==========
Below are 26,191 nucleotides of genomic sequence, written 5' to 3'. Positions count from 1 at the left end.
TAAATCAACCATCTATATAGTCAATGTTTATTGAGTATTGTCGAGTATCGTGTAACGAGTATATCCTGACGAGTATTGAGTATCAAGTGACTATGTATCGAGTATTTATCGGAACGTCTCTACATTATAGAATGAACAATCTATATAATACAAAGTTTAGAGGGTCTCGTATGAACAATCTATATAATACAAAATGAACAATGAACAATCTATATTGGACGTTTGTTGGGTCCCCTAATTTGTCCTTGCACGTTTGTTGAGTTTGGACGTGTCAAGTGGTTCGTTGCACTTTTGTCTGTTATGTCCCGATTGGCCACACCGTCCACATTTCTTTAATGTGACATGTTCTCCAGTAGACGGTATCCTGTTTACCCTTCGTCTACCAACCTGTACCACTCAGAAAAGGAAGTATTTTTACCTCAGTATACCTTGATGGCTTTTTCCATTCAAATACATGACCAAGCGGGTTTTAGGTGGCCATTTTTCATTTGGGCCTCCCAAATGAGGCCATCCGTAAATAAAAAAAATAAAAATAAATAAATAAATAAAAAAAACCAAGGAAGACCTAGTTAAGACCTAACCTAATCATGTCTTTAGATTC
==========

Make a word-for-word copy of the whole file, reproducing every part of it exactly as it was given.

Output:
Below are 26,191 nucleotides of genomic sequence, written 5' to 3'. Positions count from 1 at the left end.
TAAATCAACCATCTATATAGTCAATGTTTATTGAGTATTGTCGAGTATCGTGTAACGAGTATATCCTGACGAGTATTGAGTATCAAGTGACTATGTATCGAGTATTTATCGGAACGTCTCTACATTATAGAATGAACAATCTATATAATACAAAGTTTAGAGGGTCTCGTATGAACAATCTATATAATACAAAATGAACAATGAACAATCTATATTGGACGTTTGTTGGGTCCCCTAATTTGTCCTTGCACGTTTGTTGAGTTTGGACGTGTCAAGTGGTTCGTTGCACTTTTGTCTGTTATGTCCCGATTGGCCACACCGTCCACATTTCTTTAATGTGACATGTTCTCCAGTAGACGGTATCCTGTTTACCCTTCGTCTACCAACCTGTACCACTCAGAAAAGGAAGTATTTTTACCTCAGTATACCTTGATGGCTTTTTCCATTCAAATACATGACCAAGCGGGTTTTAGGTGGCCATTTTTCATTTGGGCCTCCCAAATGAGGCCATCCGTAAATAAAAAAAATAAAAATAAATAAATAAATAAAAAAAACCAAGGAAGACCTAGTTAAGACCTAACCTAATCATGTCTTTAGATTC